Law, conventions and practices

I have just received my copy of the second edition of Parliament and the Law, edited by Alexander Horne and Gavin Drewry.  I have contributed a chapter, with Lucinda Maer, on ‘Relationship between the two Houses’.  That relationship is shaped by the acceptance of the House of Lords that the House of Commons enjoys primacy and is characterised by constraints on the Upper House and by co-operation.

The constraints are to be found in statute, convention and practices.  The first of these is straightforward, with the Lords constrained by the Parliament Acts.  Conventions are rules of behaviour that are accepted as binding by virtue of constituting right behaviour.  The defining characteristic is that they are invariable.  The most obvious convention constraining the House is the Salisbury convention, enunciated in 1945 by the then Viscount Cranborne, but one derived from the referendal theory developed by his grandfather, the 3rd Marquess of Salisbury.  Practices are exactly that and are distinguishable from conventions in that they constitute behaviour that is normal but not invariable.  Falling under this heading are ‘ping pong’, financial privilege, statutory instruments and getting the Government’s business in reasonable time. Though some tend to elevate one or more to the status of convention, there is nothing that binds either House.  Even in respect of ‘double insistence’ in conflicts between the two Houses, there is, as Erskine May records, no binding rule which governs proceedings in either House.

Both Houses constitute essentially discrete entities – the principal method of contact is by message – and conventions and practices have been developed in order to ensure that the relationship works relatively smoothly.  There is a large element of trust.  There are occasional tensions but, on the whole, it is a mature and effective relationship.

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About Lord Norton

Professor of Government at Hull University, and Member of the House of Lords
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3 Responses to Law, conventions and practices

  1. Dean B says:

    I’d like to ask a question on this topic if I may: how important do you regard the Lords’ power to delay legislation? How would you look upon any proposal to remove this power?

    The reason I ask is this: most proponents of an elected second chamber deploy an argument along the lines of: it’s unacceptable for those who make our laws not to be elected. I’ve always taken issue with the phrase “make our laws” in this context, since I see the Lords’ revising role really as only a very sophisticated and formal mechanism for advising the Commons. The Commons take advice from many sources in the course of considering a Bill, almost all of which are not elected. None of these other sources are considered to be “making” the law, just advising those who do. I see the Lords in a similar light, as their amendments can always ultimately be overturned by the Commons. So if they are not “making” law, just advising the Commons, there is no overwhelming requirement for them to be elected.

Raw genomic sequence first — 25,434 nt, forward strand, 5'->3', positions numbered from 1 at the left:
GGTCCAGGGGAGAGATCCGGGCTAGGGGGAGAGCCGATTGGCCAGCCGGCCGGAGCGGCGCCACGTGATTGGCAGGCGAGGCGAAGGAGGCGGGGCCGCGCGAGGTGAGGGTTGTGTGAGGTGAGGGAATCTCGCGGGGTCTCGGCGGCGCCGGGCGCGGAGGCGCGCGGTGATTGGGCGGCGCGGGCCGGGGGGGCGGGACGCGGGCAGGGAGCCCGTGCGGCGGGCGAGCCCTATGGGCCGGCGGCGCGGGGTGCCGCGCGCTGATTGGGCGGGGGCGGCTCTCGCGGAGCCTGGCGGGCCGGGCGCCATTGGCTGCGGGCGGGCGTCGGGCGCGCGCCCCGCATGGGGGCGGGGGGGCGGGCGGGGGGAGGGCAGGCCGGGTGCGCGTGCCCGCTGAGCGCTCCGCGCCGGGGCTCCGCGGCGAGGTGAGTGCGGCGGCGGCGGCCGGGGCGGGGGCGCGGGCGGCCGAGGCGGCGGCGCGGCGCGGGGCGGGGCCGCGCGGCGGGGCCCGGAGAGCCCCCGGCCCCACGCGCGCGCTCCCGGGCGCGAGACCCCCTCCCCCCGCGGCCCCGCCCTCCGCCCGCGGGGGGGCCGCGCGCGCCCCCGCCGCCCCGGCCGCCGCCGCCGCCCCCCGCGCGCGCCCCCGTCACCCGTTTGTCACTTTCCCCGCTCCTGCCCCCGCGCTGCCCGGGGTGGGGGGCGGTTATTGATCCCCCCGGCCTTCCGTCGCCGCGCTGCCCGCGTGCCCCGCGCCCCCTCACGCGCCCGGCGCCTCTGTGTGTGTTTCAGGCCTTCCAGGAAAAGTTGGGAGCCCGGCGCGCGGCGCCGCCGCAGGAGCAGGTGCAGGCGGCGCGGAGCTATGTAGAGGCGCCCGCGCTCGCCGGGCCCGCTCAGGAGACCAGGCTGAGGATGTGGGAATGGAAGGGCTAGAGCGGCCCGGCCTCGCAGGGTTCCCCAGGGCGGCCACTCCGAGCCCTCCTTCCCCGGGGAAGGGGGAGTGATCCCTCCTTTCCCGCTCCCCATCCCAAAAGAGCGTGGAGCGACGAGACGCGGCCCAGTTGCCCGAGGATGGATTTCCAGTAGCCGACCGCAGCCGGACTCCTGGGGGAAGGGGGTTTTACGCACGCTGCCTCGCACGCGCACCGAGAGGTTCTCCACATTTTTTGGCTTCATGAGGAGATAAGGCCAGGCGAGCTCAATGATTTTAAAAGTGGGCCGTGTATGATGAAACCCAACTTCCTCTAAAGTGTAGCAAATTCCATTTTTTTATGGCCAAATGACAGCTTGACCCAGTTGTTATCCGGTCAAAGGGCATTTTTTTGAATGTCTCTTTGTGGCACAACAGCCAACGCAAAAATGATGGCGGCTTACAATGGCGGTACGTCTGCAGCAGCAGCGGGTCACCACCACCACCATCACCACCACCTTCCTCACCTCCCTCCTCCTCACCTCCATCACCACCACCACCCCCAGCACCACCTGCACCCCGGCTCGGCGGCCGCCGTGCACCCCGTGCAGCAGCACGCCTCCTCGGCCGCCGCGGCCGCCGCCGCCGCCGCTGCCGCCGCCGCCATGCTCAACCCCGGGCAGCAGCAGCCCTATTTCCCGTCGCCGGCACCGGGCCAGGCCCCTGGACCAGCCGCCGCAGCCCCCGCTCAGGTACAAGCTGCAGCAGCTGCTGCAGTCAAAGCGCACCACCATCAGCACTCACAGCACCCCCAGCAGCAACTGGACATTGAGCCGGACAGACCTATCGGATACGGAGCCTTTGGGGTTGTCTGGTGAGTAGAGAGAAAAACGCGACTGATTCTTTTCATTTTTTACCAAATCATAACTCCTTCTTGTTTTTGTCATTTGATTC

But the delaying power does slightly complicate that. In those rare cases where the The Parliament Act is invoked, the Lords’ delaying power means that, for a short time, the House of Lords are directly affecting what is and is not on the statute book, so in a broad sense, they are making the law. If this power were removed, and the Lords’ sole power was to amend bills in ways in which the Commons could overturn – i.e. they only had the power to ask the Commons to “think again” – then wouldn’t the main argument of those who seek an elected chamber lose most of its effect?

    • Croft says:

      I’ve thought for a while that the logical consequence of the foolish Fixed Term Parliament Act is that the Lords’ veto either need to be restored back to 2 years or perhaps that the PA can’t be invoked during the last year of a parliamentary term. This is because the effective length of a parliament is now 5yrs where previously it was on average <4yrs.

      On the post above's point arguable the Lords has more power over SIs etc precisely because they can't be overruled.

      • Dean B says:

        Thanks for your reply, Croft. You are absolutely right to draw my attention to statutory instruments. They definitely fall under the description of “making law”. There have of course already been proposals to change the House’s powers in this regard – not necessarily scrapping them but perhaps treating them more like primary legislation (e.g. Lords could amend but not reject outright?)

        I am interested on any thoughts on the principle of my proposal though, namely that if the “law making” powers were removed, the case for election would go away. Anyone have any thoughts on whether that’s a) correct or b) desirable?

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